3. Initiating breathing exercises like deep breathing, breath-hold, incentive spirometry as soon as the diagnosis made. It is important to explain to patients that the initial capacity of the lung is low during the acute phase, and it increases as we see treatment response and improvement. 
  4. CARP (continuous awake repositioning protocol) and proning – are the techniques that have been proven effective in improving and maintaining oxygenation. Whether it prevents lung fibrosis or lung damage is not known but if the oxygen is maintained then the subsequent outcome is also favourable. Position change every two hours and achieving eight hours total of proning is ideal. In patients with ventilators, continuous 24 hours proning is also done and it has been useful. 
  5. Following up after discharge to see the rate of lung recovery and titrating the post-discharge medication accordingly. The protocols of what medications to continue post-discharge are very specific to each person and the reports and the recovery so follow up with the healthcare professional.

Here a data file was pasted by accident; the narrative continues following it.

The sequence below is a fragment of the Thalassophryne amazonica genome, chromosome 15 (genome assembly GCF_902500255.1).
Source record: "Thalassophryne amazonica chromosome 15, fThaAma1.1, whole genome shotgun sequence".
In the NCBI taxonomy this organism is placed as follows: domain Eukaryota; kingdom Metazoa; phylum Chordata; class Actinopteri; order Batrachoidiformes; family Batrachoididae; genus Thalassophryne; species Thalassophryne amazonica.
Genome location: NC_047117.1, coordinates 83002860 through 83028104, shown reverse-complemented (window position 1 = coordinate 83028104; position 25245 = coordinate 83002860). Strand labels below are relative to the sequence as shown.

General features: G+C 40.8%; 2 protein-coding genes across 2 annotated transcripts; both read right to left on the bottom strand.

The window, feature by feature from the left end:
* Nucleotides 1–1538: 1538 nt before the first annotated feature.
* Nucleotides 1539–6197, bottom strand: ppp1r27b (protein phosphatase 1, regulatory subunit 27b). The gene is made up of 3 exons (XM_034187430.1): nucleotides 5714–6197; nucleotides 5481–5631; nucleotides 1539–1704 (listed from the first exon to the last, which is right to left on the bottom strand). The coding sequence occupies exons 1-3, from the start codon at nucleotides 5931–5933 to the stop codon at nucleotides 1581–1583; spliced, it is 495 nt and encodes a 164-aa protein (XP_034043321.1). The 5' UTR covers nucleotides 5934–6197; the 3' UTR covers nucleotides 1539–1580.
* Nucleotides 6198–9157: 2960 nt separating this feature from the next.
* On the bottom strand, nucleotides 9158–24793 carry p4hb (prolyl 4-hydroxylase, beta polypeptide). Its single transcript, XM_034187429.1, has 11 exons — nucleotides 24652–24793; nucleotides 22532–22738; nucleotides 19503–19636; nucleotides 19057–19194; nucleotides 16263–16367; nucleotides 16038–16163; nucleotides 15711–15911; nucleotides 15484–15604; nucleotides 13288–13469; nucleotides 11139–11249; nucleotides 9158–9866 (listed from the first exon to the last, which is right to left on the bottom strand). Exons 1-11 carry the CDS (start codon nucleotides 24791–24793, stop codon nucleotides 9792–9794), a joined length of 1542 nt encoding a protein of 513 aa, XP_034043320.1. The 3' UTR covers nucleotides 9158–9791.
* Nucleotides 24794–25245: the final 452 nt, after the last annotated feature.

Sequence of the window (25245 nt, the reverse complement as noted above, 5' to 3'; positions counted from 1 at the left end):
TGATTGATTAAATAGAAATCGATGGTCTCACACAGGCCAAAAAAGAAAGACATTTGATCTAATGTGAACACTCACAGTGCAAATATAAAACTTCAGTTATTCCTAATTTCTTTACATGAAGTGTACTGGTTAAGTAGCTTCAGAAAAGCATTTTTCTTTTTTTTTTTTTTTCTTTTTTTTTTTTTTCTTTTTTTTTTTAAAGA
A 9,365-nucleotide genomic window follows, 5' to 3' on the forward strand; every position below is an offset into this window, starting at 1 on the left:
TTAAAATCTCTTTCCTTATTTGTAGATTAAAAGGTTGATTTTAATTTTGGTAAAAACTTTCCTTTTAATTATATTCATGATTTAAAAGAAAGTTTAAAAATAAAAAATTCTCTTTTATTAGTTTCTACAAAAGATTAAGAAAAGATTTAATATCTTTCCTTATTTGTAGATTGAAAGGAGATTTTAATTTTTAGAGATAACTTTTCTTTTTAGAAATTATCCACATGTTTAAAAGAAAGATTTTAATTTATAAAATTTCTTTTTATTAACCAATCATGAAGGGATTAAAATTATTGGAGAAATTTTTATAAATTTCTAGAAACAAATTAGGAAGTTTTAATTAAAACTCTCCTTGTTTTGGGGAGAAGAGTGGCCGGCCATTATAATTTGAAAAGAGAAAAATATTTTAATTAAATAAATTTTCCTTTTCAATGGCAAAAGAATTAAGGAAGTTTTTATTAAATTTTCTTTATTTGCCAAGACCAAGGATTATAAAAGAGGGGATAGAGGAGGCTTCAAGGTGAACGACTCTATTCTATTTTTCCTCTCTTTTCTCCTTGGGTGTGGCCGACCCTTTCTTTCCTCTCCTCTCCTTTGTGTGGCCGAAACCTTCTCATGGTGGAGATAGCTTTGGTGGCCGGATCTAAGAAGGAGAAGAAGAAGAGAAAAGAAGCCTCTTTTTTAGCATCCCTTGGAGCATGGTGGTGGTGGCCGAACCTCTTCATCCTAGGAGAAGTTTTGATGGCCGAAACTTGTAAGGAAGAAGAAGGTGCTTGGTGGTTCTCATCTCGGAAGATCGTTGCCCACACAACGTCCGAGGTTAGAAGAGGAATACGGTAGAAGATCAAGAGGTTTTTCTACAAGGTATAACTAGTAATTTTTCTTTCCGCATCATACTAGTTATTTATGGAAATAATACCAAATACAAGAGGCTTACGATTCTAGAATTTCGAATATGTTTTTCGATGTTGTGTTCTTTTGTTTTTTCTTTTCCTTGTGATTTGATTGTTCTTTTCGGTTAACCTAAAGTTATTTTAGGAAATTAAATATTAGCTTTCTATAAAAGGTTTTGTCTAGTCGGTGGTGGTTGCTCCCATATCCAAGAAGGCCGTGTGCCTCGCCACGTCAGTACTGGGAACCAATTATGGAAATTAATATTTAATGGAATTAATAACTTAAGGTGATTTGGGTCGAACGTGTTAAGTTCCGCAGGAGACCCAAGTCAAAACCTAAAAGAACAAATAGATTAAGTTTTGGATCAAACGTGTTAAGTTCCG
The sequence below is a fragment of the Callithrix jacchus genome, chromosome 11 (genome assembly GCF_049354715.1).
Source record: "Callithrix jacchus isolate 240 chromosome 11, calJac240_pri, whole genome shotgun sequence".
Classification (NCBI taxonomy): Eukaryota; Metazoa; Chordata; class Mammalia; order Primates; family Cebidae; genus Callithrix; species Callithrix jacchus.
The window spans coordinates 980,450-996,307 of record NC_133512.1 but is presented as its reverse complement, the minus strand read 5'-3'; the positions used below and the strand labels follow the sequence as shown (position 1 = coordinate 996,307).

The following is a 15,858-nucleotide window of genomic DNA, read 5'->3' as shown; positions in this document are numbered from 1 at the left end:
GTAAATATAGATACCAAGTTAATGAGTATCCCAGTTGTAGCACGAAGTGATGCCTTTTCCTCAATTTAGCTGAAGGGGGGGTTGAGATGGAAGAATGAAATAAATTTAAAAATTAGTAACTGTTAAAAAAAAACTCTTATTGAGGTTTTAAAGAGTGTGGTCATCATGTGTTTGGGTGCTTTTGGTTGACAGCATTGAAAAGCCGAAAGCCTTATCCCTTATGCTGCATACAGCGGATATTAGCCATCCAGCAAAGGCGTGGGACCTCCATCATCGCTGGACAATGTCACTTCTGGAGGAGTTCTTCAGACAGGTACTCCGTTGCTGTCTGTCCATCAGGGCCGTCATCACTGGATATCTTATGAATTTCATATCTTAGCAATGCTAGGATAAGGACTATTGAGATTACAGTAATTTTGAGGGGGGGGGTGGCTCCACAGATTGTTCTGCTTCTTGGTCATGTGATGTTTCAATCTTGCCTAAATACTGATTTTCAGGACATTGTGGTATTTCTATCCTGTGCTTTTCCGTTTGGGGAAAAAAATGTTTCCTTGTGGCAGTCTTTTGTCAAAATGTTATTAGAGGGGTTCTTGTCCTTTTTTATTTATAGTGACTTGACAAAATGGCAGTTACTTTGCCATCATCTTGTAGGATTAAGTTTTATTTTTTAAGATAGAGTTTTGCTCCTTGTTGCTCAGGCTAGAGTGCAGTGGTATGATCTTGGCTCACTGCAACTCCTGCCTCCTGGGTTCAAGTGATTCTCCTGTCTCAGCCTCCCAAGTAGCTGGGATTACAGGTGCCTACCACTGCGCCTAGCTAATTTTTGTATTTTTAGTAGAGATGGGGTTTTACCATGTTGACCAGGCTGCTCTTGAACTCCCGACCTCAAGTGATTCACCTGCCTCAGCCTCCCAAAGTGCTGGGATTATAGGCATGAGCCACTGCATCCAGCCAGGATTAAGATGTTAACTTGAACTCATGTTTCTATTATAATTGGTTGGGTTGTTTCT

6. As discussed earlier, physiotherapy and adult vaccinations are important for lung rehabilitation. 

 

A healthy lifestyle and addressing all your pre-existing medical conditions are important. Getting vaccinated is a proven way to prevent severe forms of COVID-19 which need hospitalisation and ICU admission. Eating the right kind of food with adequate antioxidants have also proven effective in preventing lung infections. After diagnosis, close monitoring and follow up post-discharge will help you and your healthcare provider to make decisions. 

 

 

Dr Sonam Solanki, Consultant Pulmonologist and Bronchoscopist, Masina Hospital, Mumbai